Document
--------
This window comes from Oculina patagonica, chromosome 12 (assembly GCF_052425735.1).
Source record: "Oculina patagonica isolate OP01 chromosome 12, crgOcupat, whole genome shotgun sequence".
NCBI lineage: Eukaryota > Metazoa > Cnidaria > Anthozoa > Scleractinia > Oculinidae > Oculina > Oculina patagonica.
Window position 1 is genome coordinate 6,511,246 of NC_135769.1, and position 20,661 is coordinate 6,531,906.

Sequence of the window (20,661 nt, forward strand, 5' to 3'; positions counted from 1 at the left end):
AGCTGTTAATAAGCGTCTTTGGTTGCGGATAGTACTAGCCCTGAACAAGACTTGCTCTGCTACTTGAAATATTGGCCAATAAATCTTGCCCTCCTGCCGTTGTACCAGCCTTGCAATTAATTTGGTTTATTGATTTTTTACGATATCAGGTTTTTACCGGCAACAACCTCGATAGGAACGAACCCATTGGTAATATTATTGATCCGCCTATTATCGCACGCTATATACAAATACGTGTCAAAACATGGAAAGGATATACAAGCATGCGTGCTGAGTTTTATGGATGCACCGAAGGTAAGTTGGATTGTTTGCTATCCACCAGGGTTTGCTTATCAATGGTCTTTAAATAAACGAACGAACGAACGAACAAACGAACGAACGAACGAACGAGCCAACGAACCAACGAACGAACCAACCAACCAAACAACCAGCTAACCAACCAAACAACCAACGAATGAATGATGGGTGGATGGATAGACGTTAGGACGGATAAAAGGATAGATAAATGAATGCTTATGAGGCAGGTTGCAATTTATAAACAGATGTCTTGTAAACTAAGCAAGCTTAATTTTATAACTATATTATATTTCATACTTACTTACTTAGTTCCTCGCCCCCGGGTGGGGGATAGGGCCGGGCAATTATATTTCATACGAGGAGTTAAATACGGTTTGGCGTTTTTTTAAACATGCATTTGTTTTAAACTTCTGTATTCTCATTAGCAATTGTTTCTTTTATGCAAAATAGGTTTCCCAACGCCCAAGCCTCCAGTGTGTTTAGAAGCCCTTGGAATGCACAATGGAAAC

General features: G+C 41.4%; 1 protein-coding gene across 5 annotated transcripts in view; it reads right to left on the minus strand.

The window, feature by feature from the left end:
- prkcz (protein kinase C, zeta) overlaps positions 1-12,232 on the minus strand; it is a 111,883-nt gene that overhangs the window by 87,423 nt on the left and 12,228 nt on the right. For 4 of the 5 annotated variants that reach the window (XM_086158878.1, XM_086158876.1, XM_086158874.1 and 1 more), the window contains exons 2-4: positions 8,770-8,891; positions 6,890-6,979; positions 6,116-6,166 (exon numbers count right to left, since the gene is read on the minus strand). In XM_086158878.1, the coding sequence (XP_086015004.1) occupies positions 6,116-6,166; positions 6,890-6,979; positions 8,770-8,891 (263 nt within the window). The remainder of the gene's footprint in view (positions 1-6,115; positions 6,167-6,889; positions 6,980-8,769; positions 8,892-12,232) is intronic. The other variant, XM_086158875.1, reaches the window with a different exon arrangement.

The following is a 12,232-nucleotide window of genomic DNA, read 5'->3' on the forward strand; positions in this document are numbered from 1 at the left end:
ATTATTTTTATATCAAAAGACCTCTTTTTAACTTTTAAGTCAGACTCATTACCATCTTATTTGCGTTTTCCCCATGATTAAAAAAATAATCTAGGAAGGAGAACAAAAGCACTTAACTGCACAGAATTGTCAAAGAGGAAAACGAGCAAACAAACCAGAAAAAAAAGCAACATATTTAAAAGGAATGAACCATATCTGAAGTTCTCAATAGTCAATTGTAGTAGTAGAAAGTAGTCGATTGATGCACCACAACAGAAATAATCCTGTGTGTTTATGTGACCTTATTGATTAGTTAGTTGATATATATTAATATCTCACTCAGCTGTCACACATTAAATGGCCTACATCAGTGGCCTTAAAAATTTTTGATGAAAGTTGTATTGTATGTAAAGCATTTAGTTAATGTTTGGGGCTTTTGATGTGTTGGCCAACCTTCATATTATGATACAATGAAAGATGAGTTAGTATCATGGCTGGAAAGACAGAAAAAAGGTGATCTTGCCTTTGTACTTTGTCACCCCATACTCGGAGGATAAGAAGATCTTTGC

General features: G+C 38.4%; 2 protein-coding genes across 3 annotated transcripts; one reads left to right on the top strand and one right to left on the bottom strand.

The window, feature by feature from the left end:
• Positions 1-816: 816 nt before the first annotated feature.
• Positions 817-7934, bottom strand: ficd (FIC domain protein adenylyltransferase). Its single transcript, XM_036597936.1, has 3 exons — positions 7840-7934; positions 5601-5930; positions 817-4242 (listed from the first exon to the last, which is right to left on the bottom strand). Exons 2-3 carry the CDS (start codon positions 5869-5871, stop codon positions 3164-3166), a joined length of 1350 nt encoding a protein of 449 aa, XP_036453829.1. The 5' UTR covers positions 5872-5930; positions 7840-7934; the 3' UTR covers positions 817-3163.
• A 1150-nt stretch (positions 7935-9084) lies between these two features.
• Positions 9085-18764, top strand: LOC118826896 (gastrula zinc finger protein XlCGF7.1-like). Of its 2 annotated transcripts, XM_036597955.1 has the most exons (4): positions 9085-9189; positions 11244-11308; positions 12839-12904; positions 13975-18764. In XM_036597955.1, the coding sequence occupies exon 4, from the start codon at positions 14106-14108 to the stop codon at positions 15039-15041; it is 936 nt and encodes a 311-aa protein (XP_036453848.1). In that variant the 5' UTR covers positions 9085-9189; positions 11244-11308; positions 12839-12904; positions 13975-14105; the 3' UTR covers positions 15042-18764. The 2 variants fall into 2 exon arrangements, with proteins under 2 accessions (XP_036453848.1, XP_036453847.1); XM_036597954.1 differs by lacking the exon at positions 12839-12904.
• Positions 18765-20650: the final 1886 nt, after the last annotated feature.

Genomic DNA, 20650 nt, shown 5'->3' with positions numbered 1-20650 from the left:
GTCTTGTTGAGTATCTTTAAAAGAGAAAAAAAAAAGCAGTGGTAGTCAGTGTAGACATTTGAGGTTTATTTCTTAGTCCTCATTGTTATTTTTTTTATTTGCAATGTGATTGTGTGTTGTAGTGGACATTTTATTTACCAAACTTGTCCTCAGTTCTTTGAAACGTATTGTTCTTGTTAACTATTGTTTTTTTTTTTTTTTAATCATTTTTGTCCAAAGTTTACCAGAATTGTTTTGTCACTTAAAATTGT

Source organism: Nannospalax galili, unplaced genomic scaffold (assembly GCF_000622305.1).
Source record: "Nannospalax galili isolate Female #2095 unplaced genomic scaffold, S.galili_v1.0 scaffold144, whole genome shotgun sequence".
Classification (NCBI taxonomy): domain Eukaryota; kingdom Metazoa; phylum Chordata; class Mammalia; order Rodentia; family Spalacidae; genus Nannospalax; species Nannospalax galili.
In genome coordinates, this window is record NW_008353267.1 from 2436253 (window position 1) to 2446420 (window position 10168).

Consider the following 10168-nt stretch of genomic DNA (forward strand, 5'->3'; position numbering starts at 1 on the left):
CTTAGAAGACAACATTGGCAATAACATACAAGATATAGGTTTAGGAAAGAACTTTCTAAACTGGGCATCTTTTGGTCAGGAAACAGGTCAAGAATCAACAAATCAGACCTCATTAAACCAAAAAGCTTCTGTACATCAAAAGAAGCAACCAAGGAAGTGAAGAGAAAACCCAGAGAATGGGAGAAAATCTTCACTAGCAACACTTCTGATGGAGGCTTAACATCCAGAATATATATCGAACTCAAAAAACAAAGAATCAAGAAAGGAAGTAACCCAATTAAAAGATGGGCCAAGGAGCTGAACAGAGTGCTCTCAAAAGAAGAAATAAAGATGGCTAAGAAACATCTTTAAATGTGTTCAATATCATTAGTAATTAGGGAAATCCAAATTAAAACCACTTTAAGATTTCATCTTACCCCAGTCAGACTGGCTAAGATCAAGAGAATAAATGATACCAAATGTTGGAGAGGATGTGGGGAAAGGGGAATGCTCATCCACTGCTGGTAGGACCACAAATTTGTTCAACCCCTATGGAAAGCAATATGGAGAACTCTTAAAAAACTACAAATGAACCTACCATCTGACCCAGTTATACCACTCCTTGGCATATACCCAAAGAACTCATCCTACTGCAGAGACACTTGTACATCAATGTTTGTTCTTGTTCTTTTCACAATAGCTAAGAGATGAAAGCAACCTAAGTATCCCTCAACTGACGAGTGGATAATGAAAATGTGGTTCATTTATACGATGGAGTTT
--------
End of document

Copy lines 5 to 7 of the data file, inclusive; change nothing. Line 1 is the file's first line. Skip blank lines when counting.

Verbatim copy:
Sequence of the window (20,661 nt, forward strand, 5' to 3'; positions counted from 1 at the left end):
AGCTGTTAATAAGCGTCTTTGGTTGCGGATAGTACTAGCCCTGAACAAGACTTGCTCTGCTACTTGAAATATTGGCCAATAAATCTTGCCCTCCTGCCGTTGTACCAGCCTTGCAATTAATTTGGTTTATTGATTTTTTACGATATCAGGTTTTTACCGGCAACAACCTCGATAGGAACGAACCCATTGGTAATATTATTGATCCGCCTATTATCGCACGCTATATACAAATACGTGTCAAAACATGGAAAGGATATACAAGCATGCGTGCTGAGTTTTATGGATGCACCGAAGGTAAGTTGGATTGTTTGCTATCCACCAGGGTTTGCTTATCAATGGTCTTTAAATAAACGAACGAACGAACGAACAAACGAACGAACGAACGAACGAGCCAACGAACCAACGAACGAACCAACCAACCAAACAACCAGCTAACCAACCAAACAACCAACGAATGAATGATGGGTGGATGGATAGACGTTAGGACGGATAAAAGGATAGATAAATGAATGCTTATGAGGCAGGTTGCAATTTATAAACAGATGTCTTGTAAACTAAGCAAGCTTAATTTTATAACTATATTATATTTCATACTTACTTACTTAGTTCCTCGCCCCCGGGTGGGGGATAGGGCCGGGCAATTATATTTCATACGAGGAGTTAAATACGGTTTGGCGTTTTTTTAAACATGCATTTGTTTTAAACTTCTGTATTCTCATTAGCAATTGTTTCTTTTATGCAAAATAGGTTTCCCAACGCCCAAGCCTCCAGTGTGTTTAGAAGCCCTTGGAATGCACAATGGAAAC

General features: G+C 41.4%; 1 protein-coding gene across 5 annotated transcripts in view; it reads right to left on the minus strand.